Just as I cut my imperfect rose and brought it into my home, by the mercy of God He has cut us from our sinful passions and brought us into His holy house. He has placed us in the right “container,” the Church, and filled it with what we need for nourishment. His aroma flows through us and can bring great joy to all around us if we allow it to, and if we encourage others to approach us despite our flaws. Similarly, as we draw near to others and extend His mercy despite their flaws, we will be blessed with the beauty of Christ’s aroma wafting into our lives through them!
By the way, in case you wondered, that rose is now sitting on our family’s prayer table. It is a perfect reminder for whatever days it has left, of God’s mercy towards us despite our imperfections. My shredded rose sits in our little holy space offering what it has, its glorious aroma, to all who pass by. May we do the same, by the grace and mercy of God.
”And now, O Master, let Thy hand shelter me, and let Thy mercy come upon me; for my soul is troubled and in distress at its departure from my wretched and defiled body. May the evil counsel of the adversary never overtake it and bind it in darkness through the sins which I have committed in this life, whether in knowledge or in ignorance. Be merciful unto me, O Master, and let not my soul see the dark forms of the evil demons, but may Thy bright and shining Angels receive it. Give glory to Thy holy name, and by Thy might lead me unto Thy divine judgment seat. When I am being judged, may the hand of the prince of this world not seize me and snatch me, a sinner, into the depths of hades; but do Thou stand by me, and be unto me a Savior and Helper, for these present bodily torments are a joy to Thy servants.”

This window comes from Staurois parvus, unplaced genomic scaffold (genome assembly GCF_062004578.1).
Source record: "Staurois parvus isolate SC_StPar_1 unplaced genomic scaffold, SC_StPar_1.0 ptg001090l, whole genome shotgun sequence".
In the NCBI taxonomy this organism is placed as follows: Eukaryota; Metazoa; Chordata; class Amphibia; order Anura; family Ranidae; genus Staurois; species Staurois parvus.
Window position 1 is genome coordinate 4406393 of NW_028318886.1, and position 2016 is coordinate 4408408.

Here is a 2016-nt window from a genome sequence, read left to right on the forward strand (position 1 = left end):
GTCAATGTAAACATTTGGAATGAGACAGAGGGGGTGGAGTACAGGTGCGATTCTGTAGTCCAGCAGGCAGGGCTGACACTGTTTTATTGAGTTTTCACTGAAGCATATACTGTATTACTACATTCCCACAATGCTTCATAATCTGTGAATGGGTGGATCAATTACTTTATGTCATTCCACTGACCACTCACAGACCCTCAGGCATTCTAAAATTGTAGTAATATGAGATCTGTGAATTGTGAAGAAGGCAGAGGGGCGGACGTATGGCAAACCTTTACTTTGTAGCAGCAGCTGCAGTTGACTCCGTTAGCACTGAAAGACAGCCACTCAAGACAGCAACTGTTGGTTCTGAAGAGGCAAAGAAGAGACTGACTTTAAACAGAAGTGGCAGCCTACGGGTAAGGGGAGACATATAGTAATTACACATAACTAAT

— Prayer of St. Eustratius, Saturday Midnight Office
For even more on mercy, read Fr. Anthony Coniaris’ article here before teaching your Sunday Church School students about it: http://www.goarch.org/ourfaith/ourfaith7124
The following are ideas of ways to help children learn about mercy. Note: while these are not specifically Orthodox, they are easily adaptable to be used in an Orthodox Christian Sunday Church School lesson:
Here is an excellent, hands-on object lesson that can help your Sunday Church School students begin to grasp the greatness of God’s mercy: http://freebiblelessons.net/object-lessons/unlimited-mercy
With your Sunday Church School students, discuss the beatitude “Blessed are the merciful, for they shall obtain mercy.” Here’s a game that you can play to aid the discussion: http://www.christianitycove.com/the-beatitudes-and-mercy-have-mercy-on-me-0327/1195/
Here’s a suggestion for using flowers (of all things!) to talk about God’s mercy with children: http://www.selfgrowth.com/articles/mercy-flowers-a-fun-bible-object-lesson-for-your-kids
Find a lesson plan about showing mercy and forgiving others as Christ discusses in Matthew 18:21-33, here: http://realitysf.com/assets/discovering-god-material/godismercygrace-kids.pdf
Share this resource of ideas for family activities and discussion on mercy with the parents of your Sunday Church School students. (Note: this not an Orthodox resource, but can easily be adapted and used by Orthodox Christian families!) http://dg4kids.com/attribute/god-is-merciful/